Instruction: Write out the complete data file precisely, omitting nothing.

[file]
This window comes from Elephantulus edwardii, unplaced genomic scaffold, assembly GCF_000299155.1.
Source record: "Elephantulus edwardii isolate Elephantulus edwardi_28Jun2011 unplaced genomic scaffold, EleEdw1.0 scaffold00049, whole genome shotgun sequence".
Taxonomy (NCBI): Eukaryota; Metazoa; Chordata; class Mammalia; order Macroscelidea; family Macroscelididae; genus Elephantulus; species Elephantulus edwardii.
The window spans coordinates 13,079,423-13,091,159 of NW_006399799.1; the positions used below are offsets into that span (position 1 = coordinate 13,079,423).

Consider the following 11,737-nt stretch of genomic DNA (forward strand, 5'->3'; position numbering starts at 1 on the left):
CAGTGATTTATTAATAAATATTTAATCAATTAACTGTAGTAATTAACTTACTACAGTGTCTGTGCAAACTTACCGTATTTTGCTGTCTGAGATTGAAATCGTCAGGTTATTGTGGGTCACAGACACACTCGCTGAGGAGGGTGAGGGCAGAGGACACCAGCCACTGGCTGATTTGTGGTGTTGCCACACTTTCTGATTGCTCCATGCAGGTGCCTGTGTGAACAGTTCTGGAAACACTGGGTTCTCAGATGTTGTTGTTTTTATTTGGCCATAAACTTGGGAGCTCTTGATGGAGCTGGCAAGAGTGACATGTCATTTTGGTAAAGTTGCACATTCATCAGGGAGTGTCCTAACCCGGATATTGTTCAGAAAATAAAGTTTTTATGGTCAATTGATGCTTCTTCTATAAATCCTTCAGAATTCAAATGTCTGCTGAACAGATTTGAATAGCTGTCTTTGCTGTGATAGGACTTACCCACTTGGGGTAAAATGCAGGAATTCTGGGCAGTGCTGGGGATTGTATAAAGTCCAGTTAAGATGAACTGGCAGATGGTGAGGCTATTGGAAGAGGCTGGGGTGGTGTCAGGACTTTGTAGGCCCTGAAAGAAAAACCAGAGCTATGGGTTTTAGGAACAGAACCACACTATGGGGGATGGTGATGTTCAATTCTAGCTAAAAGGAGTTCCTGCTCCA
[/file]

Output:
This window comes from Elephantulus edwardii, unplaced genomic scaffold, assembly GCF_000299155.1.
Source record: "Elephantulus edwardii isolate Elephantulus edwardi_28Jun2011 unplaced genomic scaffold, EleEdw1.0 scaffold00049, whole genome shotgun sequence".
Taxonomy (NCBI): Eukaryota; Metazoa; Chordata; class Mammalia; order Macroscelidea; family Macroscelididae; genus Elephantulus; species Elephantulus edwardii.
The window spans coordinates 13,079,423-13,091,159 of NW_006399799.1; the positions used below are offsets into that span (position 1 = coordinate 13,079,423).

Consider the following 11,737-nt stretch of genomic DNA (forward strand, 5'->3'; position numbering starts at 1 on the left):
CAGTGATTTATTAATAAATATTTAATCAATTAACTGTAGTAATTAACTTACTACAGTGTCTGTGCAAACTTACCGTATTTTGCTGTCTGAGATTGAAATCGTCAGGTTATTGTGGGTCACAGACACACTCGCTGAGGAGGGTGAGGGCAGAGGACACCAGCCACTGGCTGATTTGTGGTGTTGCCACACTTTCTGATTGCTCCATGCAGGTGCCTGTGTGAACAGTTCTGGAAACACTGGGTTCTCAGATGTTGTTGTTTTTATTTGGCCATAAACTTGGGAGCTCTTGATGGAGCTGGCAAGAGTGACATGTCATTTTGGTAAAGTTGCACATTCATCAGGGAGTGTCCTAACCCGGATATTGTTCAGAAAATAAAGTTTTTATGGTCAATTGATGCTTCTTCTATAAATCCTTCAGAATTCAAATGTCTGCTGAACAGATTTGAATAGCTGTCTTTGCTGTGATAGGACTTACCCACTTGGGGTAAAATGCAGGAATTCTGGGCAGTGCTGGGGATTGTATAAAGTCCAGTTAAGATGAACTGGCAGATGGTGAGGCTATTGGAAGAGGCTGGGGTGGTGTCAGGACTTTGTAGGCCCTGAAAGAAAAACCAGAGCTATGGGTTTTAGGAACAGAACCACACTATGGGGGATGGTGATGTTCAATTCTAGCTAAAAGGAGTTCCTGCTCCA